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Mason Locke Weems Edit Profile

clergyman , salesman , writer

Mason Locke Weems was an American Episcopal minister, book salesman, and popular writer.


Mason Weems was born on October 11, 1759, in Anne Arundel County, Maryland.


He studied theology in London and was ordained in the Protestant Episcopal Church in 1784.


He was admitted to the priesthood in 1784, serving in Maryland parishes until 1792.

For 31 years Weems roamed, gypsylike, from New York City to Savannah selling books.

Intellectuals ignored his writings, but the mass of people seemed not to get enough of them.

Weems had a remarkable ability to give the populace the untarnished heroes it craved.

He ardently believed that books should be uplifting.

He wrote moral tales—The Drunkard's Looking Glass (ca. 1812), God's Revenge against Adultery (1815), God's Revenge against Murder (1827)—and others.

The histories and biographies then being written of men noted during the American Revolution were sober tomes.

Weems's fictionalized biographies, which mixed pleasant myth with fact, were better known than the writings of any other American in the first half of the 19th century.

His books inculcated the prized virtues of industry, temperance, and frugality.

A strong supporter of Jefferson, Weems wanted to prevent Federalists from monopolizing Washington's fame.

In its fifth edition, Weems added the story of the cherry tree, which soon entered the national folklore.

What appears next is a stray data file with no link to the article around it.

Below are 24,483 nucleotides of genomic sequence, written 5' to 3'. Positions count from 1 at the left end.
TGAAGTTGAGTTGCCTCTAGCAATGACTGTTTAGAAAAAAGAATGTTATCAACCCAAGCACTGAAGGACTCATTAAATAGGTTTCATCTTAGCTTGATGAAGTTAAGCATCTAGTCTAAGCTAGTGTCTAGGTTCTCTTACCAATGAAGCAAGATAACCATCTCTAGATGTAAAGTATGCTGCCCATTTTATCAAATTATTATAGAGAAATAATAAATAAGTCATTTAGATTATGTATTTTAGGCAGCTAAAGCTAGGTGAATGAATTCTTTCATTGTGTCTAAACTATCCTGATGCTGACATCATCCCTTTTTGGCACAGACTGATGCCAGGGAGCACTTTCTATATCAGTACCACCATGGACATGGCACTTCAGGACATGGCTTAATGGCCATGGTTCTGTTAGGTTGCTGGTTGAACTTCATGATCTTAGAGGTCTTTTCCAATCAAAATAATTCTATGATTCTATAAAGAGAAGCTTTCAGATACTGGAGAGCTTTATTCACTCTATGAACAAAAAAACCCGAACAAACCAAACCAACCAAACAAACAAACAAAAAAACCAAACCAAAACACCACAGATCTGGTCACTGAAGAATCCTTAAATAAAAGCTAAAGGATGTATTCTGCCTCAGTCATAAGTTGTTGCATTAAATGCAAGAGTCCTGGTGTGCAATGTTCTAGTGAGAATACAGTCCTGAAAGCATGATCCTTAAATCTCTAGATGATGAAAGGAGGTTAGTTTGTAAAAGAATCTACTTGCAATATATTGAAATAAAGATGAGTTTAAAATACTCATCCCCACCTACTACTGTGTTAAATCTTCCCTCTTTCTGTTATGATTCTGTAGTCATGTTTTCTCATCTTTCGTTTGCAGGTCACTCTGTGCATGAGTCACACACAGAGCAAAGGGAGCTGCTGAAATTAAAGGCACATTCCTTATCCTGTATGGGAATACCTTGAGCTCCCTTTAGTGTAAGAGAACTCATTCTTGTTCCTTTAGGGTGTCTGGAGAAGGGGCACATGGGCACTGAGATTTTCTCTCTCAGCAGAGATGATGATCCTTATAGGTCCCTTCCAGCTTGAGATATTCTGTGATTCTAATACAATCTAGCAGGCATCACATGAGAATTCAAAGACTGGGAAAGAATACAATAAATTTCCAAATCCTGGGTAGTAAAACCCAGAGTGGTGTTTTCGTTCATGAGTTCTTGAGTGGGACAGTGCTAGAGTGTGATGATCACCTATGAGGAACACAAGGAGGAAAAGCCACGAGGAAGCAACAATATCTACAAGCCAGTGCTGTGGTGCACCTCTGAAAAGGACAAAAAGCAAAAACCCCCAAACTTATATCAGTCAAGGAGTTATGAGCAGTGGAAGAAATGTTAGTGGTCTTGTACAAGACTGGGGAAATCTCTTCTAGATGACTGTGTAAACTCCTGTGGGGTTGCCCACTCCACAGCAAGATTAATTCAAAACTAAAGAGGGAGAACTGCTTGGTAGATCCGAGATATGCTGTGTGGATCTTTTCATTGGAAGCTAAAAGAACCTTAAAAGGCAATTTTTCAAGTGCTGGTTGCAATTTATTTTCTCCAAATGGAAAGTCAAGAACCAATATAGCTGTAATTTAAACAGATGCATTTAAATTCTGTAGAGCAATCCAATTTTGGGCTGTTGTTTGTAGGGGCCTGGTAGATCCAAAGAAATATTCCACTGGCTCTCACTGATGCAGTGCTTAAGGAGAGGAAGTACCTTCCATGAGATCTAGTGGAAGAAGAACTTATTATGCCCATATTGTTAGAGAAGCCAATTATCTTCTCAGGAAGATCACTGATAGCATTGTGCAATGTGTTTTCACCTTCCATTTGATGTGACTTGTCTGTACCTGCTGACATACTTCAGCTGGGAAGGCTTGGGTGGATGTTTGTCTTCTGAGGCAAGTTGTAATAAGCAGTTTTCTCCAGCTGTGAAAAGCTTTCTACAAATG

Weems's biographies contained many inaccuracies.


  • The former, in its fifth edition in 1806, originated the legendary Washington cherry-tree story.

    Weems also wrote other biographies and moral tracts. More than a million copies of his books were sold, and they are still being reprinted.

    Weems wrote biographies of Benjamin Franklin, William Penn, and General Francis Marion, but his fame rested mainly on The Life and Memorable Actions of George Washington (1800).



He was admitted to the Anglican ministry in 1784 in England and for eight years thereafter served in Maryland parishes.


The Father of His Country, said Weems, was no aristocrat "but a pure Republican. "


Patriotism and moral behavior were encouraged by his work.

Quotations: This was a tough question and George staggered under it for a moment… 'I can't tell a lie, Pa, you know I can't tell a lie.

I did cut it with my hatchet. '


In 1795 he married Frances Ewell; they had 10 children.

Frances Ewell